The slogan for Charleston, South Carolina is “where history lives.” This is true. The layers of Charleston history are laid out side by side, rather than mashed on top of each other. So if you aren’t finding what you want in Charleston, turn the corner.What I like about downtown Charleston is that there’s something different on every street – piracy here, the antebellum south there, colonial history, the Civil War and all of it seemingly, is haunted.
Stand on the corner of White Point Garden in the Battery with your back to the rail, close your eyes and breathe in. Charleston is a city you can smell – the ocean – the heat and sun cooking the architecture all around you, the restaurants and the scent, like the scenery, changes with every new neighborhood.
If there’s a breeze coming off Charleston Bay, this will likely be the coolest you’ll be all day. Better yet, lay down under a shade tree in White Point Garden and start your day lazy. The air gets thick in the Charleston summers, so you’re better off moving slowly.
White Point is only about three blocks long, but there’s a lot of history here. Charleston Harbor is the offspring of the Cooper and Ashley rivers colliding with the Atlantic Ocean. Originally called Oyster Point for the oyster shells along the shoreline, the name changed as the shells bleached with tide and time to White Point. Eventually the point was filled in and built up into what you see now.
Pirates were hung here; Stede Bonnet the gentleman pirate and his crew, as well as Richard Worley’s gang, but only Bonnet gets a marker. The Civil War started here with a roar as cannons belched hot steel at Fort Sumter out in Charleston Bay, and one of those cannons is still here, along with others from every era of conflict.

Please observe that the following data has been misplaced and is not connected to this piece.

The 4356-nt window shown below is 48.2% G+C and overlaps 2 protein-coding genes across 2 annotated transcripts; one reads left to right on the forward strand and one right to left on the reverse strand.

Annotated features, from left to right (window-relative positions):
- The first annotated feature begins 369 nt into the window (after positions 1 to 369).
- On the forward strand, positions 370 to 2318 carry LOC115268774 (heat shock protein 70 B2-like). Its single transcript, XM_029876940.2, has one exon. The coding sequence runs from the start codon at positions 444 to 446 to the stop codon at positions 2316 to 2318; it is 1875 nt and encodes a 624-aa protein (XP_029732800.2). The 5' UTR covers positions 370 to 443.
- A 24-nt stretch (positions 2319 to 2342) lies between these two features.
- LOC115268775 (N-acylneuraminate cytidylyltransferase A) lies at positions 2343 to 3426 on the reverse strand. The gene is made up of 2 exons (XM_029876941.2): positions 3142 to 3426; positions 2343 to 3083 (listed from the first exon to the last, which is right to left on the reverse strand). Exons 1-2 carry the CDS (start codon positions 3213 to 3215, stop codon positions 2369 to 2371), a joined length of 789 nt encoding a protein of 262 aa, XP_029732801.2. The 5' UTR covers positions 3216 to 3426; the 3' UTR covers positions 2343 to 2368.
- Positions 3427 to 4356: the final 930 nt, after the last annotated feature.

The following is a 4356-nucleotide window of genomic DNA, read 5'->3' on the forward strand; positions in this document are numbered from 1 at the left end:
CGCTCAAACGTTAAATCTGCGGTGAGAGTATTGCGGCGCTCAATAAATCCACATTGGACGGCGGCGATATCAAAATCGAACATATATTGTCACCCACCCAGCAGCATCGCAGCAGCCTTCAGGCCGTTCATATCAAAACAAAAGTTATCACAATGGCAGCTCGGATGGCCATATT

Charles Towne was named after King Charles II of Britain in 1670, a decision they’d come to regret by 1783 when they changed it to Charleston. The city wall came down in 1720, and you can still see remnants of the old city, from cobblestone streets to a single building, the Powder Magazine. It quickly became the fourth largest port in the American colonies, largely on the back of the deerskin trade. Soon another kind of skin was being traded, and by 1770 more than half the population was slaves.
Blackbeard captured Charleston without firing a shot in 1718, and held the town for several days while awaiting for needed supplies, most important, treatment for venereal disease. You can still get a feel for the days of piracy in Charleston in the architecture of two buildings in the French Quarter, the Pirate House, and the Pink House, once a brothel serving the culinary needs and vices of pirates and other ne’er do wells and now an art gallery. There’s even a pirate tour, complete with pirate guide available, though in truth, the number of pirate sites in Charleston is pretty slim. A lot of pirates came through Charleston, but they were relatively speaking for the time and their profession, pretty well behaved.
You can’t miss Bulldog Tours in Charleston, as they are pretty much everywhere downtown. And why not? Their guides are knowledgable, personable and can get you from place to place, so you don’t have to spend all your time staring down at a map or GPS. Bulldog Tours alone offers no less than four ghost related tours, which is only natural when you consider Charleston’s wicked past. It’s easy to get turned around in Charleston, easy to walk right by something amazing, and there is no shame in shuffling along with a group.
The bootsteps of pirates are still heard all throughout Charleston, from the Pink House to the Provost Dungeon beneath the Old Exchange building, where many were held just prior to hanging. It’s hard to miss hearing about the ghost of Lavinia Fischer, the first female mass murder in the United States. She’s been seen in the Unitarian Cemetery, curious as she’s not buried there, as well as Old Jail on Magazine Street, The Old Jail is open for night tours as well, and is damned creepy I’ll have to admit. Populated by everyone from murderers to slaves, to pirates to Civil War prisoners, the yard also saw a slew of hangings. The place is stained. The night I went we were also treated to a thunderstorm which lit up the dark interior. Arranging a thunderstorm requires however, advanced planning or in my case, dumb luck.